Hello, my name is Sam and my presentation is on PCBs and how they effect human health.
So what are PCBs? PCBs are polychlorinated biphenyls, man-made organic chemicals consisting of carbon, hydrogen and chlorine atoms. They are classified as a Major Pollutant because (along w/ mercury) it is one of the most damaging pollutants in our environment. PCBs exist in 209 congeners. Congeners vary in the position and degree of chlorination. A general rule is that as the degree of chlorination increases so does its effect on the environment and human health. The more chlorinated the congener the longer it takes to degrade and the longer it persists in humans or the environment. Fat soluble, thus they accumulate in fatty tissuesPCBs have no known taste or smell, and range in consistency from an oil to a waxy solid.
PCBs were first manufactured in 1929. They were chosen because of their non-flammability, chemical stability, high boiling point and electrical insulating properties. By 1966 PCBs were detected in the Great Lakes. This was alarming and caused people to look at hazards associated with the use/disposal of PCBs. By 1977 there was concern over the impact PCBs have on the environment that led to a ban on the import, manufacturing, & sale of PCBs. By 1985 there was ban on PCB releases into the environment In 1988 storage of PCBs became regulated. Today, many are still concerned about the rate of removal of PCBs from existing equipment.
Any equipment containing PCBs is allowed to be used until the end of its service life. The PCB Waste Export Regulations (1996) prohibit the export of wastes containing PCB in a concentration of 50 mg/kg or more to any country other than the United States.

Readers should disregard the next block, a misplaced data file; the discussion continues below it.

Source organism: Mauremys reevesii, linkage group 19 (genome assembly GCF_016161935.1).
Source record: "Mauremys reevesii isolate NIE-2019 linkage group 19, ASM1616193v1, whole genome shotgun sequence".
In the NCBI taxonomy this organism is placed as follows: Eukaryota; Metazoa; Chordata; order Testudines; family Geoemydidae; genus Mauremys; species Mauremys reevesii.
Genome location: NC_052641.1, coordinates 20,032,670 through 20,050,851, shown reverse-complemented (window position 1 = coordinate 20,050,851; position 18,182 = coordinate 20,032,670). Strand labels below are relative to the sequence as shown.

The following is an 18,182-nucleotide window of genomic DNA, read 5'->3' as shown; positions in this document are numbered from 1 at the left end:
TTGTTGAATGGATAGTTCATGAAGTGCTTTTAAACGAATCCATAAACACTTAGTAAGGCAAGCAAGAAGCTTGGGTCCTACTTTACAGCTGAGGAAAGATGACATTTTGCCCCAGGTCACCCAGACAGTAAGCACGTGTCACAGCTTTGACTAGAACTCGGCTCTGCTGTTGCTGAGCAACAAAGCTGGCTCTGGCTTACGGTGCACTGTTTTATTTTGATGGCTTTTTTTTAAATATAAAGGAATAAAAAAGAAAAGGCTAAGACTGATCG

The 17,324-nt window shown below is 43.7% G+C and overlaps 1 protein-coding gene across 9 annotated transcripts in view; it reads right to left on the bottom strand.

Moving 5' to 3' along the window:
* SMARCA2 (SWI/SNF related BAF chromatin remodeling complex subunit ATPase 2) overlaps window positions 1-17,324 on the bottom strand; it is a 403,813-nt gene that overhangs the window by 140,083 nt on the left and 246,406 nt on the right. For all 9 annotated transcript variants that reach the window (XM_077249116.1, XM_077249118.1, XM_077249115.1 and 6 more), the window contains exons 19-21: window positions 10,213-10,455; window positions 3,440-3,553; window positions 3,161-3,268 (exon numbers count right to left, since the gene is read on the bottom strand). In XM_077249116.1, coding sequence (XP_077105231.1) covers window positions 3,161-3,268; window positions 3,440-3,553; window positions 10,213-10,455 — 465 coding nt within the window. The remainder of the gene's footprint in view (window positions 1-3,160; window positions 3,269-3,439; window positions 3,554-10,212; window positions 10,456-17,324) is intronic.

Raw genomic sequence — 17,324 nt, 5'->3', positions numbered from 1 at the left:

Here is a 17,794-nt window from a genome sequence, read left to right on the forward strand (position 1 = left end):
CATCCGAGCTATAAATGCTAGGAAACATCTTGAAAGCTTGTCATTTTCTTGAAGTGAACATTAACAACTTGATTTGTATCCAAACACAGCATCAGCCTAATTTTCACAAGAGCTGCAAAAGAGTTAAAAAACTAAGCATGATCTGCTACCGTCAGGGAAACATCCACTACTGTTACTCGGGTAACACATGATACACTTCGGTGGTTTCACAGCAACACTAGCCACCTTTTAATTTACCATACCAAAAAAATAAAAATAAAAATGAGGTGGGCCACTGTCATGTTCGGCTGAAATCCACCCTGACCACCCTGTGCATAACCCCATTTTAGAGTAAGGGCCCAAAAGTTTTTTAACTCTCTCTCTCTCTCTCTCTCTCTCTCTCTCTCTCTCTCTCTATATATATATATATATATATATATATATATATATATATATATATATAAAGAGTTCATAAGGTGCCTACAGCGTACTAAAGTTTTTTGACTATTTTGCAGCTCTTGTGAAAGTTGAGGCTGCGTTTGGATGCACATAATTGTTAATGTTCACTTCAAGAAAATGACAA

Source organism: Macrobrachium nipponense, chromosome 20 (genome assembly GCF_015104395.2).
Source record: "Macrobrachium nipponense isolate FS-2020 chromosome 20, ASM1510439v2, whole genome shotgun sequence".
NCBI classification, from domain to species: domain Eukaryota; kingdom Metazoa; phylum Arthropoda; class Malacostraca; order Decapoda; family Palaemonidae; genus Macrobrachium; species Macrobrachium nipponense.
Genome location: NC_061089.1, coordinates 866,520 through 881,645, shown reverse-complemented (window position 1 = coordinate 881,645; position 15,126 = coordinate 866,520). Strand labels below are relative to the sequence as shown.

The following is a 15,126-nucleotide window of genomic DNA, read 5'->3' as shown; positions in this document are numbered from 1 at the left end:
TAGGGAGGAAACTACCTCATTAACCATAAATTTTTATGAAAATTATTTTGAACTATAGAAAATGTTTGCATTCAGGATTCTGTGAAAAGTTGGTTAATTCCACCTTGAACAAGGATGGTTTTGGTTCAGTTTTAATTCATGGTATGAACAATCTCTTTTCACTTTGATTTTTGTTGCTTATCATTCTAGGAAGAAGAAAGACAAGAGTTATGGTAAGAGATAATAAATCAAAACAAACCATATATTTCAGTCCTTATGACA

REMEMBER 4 PICTURES WILL POP UP!!
Where do PCBs come from? PCBs were used to manufacture all sorts of products before the ban in 1977.
Contamination occurs through accidental releases, careless disposal practices, leaks from industrial/chemical waste disposal sites, etc.
Poorly maintained hazardous waste sites that contain PCBs, illegal or improper dumping of PCB wastes, Leaks or releases from electrical transformers containing PCBs, Disposal of PCB-containing consumer products into municipal or other landfills not designed to handle hazardous waste, Burning some wastes in municipal and industrial incinerators
Farmers and municipalities commonly sprayed dirt roads with PCB oil as a dust suppressant.
The PCBs used in these products were chemical mixtures of PCB congeners. Most commercial PCB mixtures are known in the United States by their industrial trade names, the most common being Arochlor.